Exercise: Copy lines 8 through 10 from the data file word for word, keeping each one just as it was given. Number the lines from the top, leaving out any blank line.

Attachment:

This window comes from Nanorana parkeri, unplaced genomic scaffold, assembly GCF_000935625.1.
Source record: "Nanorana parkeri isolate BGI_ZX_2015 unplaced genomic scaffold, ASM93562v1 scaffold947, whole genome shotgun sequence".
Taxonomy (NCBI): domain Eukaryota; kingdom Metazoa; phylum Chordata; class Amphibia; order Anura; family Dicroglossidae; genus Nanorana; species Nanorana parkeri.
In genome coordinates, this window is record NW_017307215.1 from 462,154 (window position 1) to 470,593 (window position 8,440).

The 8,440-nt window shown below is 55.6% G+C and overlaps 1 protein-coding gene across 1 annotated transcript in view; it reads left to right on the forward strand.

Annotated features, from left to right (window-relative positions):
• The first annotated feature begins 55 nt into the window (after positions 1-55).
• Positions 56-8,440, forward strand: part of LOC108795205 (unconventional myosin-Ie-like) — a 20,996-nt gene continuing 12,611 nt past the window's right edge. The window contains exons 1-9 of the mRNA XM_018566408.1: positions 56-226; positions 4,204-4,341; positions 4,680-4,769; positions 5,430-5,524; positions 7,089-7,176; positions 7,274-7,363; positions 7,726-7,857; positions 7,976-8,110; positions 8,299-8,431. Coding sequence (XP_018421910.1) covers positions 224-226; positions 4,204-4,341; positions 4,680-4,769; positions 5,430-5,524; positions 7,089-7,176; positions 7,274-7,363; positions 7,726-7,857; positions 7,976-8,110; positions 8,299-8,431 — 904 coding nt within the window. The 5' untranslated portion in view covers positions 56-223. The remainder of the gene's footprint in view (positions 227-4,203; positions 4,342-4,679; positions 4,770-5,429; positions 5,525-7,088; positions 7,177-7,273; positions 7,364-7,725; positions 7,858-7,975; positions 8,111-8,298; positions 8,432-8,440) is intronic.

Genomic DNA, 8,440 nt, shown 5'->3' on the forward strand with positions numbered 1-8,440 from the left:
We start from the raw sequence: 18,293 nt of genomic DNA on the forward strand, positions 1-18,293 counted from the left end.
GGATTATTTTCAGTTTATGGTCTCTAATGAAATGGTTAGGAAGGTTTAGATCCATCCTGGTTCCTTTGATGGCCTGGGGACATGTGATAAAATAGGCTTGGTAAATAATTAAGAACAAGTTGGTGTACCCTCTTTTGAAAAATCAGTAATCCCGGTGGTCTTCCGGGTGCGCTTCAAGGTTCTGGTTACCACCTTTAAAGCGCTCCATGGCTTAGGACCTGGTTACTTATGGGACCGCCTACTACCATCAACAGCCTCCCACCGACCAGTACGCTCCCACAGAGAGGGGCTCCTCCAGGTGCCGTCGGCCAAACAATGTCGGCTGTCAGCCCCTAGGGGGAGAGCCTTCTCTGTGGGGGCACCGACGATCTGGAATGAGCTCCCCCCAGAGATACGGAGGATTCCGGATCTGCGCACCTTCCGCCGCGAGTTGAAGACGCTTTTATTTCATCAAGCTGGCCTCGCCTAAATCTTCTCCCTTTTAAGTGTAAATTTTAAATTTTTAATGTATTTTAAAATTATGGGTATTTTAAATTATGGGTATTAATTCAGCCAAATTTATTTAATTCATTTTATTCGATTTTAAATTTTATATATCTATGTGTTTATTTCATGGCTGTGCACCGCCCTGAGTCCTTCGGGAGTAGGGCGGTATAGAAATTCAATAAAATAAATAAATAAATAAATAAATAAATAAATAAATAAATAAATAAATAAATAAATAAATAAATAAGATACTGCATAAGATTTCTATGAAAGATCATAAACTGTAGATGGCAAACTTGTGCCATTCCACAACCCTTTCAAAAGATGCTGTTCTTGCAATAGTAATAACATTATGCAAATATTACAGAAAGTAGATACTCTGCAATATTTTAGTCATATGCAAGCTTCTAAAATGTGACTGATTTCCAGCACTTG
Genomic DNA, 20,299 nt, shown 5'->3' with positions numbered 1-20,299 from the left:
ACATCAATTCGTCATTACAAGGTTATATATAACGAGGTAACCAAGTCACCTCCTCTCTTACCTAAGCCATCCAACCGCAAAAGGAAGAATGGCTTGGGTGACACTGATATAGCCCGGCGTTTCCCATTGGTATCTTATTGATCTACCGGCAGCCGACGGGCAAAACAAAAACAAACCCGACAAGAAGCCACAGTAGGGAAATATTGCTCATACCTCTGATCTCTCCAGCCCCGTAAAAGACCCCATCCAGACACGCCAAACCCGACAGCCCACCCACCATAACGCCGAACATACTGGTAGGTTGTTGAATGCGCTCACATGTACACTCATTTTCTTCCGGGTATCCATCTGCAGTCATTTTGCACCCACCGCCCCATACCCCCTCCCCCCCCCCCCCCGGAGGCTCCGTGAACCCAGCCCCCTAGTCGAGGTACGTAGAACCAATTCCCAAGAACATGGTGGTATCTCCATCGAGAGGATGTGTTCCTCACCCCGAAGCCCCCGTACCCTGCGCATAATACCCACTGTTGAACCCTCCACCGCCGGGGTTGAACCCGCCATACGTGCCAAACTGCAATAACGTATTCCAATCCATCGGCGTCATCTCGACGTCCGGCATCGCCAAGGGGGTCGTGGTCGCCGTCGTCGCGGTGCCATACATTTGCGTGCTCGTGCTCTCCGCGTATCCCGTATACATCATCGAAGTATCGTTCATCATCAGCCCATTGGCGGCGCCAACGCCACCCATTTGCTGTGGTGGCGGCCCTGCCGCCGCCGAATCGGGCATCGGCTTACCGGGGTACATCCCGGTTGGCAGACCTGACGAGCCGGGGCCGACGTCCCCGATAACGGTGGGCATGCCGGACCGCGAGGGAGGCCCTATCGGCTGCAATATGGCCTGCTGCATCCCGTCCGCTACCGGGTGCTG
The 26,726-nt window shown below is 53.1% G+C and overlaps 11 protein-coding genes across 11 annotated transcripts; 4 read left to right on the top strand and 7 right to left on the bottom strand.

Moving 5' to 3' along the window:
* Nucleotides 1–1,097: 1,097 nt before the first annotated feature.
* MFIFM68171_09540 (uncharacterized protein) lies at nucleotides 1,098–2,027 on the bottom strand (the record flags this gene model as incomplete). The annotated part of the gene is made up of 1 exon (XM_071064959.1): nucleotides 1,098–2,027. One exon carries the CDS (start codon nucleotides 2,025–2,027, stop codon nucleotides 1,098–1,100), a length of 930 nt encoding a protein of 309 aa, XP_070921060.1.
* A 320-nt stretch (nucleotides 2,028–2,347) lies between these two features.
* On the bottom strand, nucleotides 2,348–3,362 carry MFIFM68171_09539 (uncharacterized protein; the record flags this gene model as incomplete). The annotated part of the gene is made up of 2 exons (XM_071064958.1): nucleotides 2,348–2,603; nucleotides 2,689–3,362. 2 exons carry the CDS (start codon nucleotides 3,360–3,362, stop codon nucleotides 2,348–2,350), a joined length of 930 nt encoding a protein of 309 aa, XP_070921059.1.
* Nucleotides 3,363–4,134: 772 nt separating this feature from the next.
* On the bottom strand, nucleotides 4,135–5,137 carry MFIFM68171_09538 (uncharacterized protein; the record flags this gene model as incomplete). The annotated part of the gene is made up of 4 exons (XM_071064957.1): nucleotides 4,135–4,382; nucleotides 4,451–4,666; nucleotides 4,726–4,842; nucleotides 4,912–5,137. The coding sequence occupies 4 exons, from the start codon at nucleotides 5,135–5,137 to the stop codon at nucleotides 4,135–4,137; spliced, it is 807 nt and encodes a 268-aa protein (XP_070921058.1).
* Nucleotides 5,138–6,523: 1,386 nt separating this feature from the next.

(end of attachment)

• Positions 56-8,440, forward strand: part of LOC108795205 (unconventional myosin-Ie-like) — a 20,996-nt gene continuing 12,611 nt past the window's right edge. The window contains exons 1-9 of the mRNA XM_018566408.1: positions 56-226; positions 4,204-4,341; positions 4,680-4,769; positions 5,430-5,524; positions 7,089-7,176; positions 7,274-7,363; positions 7,726-7,857; positions 7,976-8,110; positions 8,299-8,431. Coding sequence (XP_018421910.1) covers positions 224-226; positions 4,204-4,341; positions 4,680-4,769; positions 5,430-5,524; positions 7,089-7,176; positions 7,274-7,363; positions 7,726-7,857; positions 7,976-8,110; positions 8,299-8,431 — 904 coding nt within the window. The 5' untranslated portion in view covers positions 56-223. The remainder of the gene's footprint in view (positions 227-4,203; positions 4,342-4,679; positions 4,770-5,429; positions 5,525-7,088; positions 7,177-7,273; positions 7,364-7,725; positions 7,858-7,975; positions 8,111-8,298; positions 8,432-8,440) is intronic.

Genomic DNA, 8,440 nt, shown 5'->3' on the forward strand with positions numbered 1-8,440 from the left:
We start from the raw sequence: 18,293 nt of genomic DNA on the forward strand, positions 1-18,293 counted from the left end.